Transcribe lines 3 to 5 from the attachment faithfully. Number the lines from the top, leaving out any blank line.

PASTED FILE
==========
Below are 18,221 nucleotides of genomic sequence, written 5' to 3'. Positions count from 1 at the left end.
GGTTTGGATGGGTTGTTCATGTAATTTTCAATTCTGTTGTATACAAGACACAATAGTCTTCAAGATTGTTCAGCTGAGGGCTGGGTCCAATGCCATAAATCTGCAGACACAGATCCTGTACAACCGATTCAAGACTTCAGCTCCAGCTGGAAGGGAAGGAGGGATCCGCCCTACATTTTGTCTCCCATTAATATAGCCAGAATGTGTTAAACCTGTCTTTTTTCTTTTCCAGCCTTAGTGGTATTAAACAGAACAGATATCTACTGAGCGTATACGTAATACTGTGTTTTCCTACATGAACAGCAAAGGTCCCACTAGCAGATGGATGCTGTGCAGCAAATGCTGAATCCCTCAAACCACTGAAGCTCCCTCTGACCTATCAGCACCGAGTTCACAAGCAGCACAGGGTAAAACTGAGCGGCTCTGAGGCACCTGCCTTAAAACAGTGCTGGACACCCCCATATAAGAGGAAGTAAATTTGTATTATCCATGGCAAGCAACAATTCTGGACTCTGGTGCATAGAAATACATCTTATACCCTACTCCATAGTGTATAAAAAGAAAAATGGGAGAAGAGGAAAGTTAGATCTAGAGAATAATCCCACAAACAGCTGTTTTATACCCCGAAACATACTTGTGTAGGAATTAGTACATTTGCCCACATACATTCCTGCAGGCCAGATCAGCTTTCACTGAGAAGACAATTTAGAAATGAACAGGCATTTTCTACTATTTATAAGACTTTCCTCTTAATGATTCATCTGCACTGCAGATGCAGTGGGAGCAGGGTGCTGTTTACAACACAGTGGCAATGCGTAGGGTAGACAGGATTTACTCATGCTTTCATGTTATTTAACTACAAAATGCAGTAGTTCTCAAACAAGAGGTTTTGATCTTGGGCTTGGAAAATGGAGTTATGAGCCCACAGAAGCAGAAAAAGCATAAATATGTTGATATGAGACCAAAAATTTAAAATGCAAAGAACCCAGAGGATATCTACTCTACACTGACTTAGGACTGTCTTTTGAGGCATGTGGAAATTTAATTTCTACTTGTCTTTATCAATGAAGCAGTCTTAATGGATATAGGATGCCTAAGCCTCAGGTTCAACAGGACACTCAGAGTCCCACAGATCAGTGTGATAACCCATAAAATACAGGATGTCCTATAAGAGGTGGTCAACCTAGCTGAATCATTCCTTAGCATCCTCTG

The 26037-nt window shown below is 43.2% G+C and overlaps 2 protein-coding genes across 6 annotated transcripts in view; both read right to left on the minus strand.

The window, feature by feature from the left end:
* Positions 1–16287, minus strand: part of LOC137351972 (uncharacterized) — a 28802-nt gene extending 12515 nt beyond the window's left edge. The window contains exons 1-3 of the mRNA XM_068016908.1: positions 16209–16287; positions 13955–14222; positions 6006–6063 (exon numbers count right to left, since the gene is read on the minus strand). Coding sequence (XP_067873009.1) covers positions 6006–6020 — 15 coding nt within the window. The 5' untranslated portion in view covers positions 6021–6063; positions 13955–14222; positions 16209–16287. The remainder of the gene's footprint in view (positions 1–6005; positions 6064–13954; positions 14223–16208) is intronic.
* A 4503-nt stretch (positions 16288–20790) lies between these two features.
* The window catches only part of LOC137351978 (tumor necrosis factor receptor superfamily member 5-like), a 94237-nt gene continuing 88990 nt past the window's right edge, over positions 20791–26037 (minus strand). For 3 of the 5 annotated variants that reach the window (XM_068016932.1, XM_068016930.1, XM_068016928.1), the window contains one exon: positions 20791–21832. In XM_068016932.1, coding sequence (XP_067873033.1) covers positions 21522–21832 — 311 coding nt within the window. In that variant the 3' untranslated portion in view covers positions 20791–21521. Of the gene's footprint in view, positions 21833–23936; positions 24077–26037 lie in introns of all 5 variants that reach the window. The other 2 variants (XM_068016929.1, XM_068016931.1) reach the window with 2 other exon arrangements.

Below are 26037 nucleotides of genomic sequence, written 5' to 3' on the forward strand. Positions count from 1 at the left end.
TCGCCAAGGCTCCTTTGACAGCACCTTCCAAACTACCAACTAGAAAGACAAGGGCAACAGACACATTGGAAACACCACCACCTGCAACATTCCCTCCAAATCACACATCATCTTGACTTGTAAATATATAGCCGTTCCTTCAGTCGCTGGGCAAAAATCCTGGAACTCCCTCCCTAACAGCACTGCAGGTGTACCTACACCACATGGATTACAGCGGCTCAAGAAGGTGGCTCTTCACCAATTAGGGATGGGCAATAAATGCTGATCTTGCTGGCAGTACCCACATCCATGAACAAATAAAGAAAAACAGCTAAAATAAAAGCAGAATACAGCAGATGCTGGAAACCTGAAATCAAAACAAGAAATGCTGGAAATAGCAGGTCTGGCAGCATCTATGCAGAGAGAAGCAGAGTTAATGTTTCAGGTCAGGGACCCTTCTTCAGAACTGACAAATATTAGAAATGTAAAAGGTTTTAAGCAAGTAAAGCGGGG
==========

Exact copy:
The 26037-nt window shown below is 43.2% G+C and overlaps 2 protein-coding genes across 6 annotated transcripts in view; both read right to left on the minus strand.

The window, feature by feature from the left end:
* Positions 1–16287, minus strand: part of LOC137351972 (uncharacterized) — a 28802-nt gene extending 12515 nt beyond the window's left edge. The window contains exons 1-3 of the mRNA XM_068016908.1: positions 16209–16287; positions 13955–14222; positions 6006–6063 (exon numbers count right to left, since the gene is read on the minus strand). Coding sequence (XP_067873009.1) covers positions 6006–6020 — 15 coding nt within the window. The 5' untranslated portion in view covers positions 6021–6063; positions 13955–14222; positions 16209–16287. The remainder of the gene's footprint in view (positions 1–6005; positions 6064–13954; positions 14223–16208) is intronic.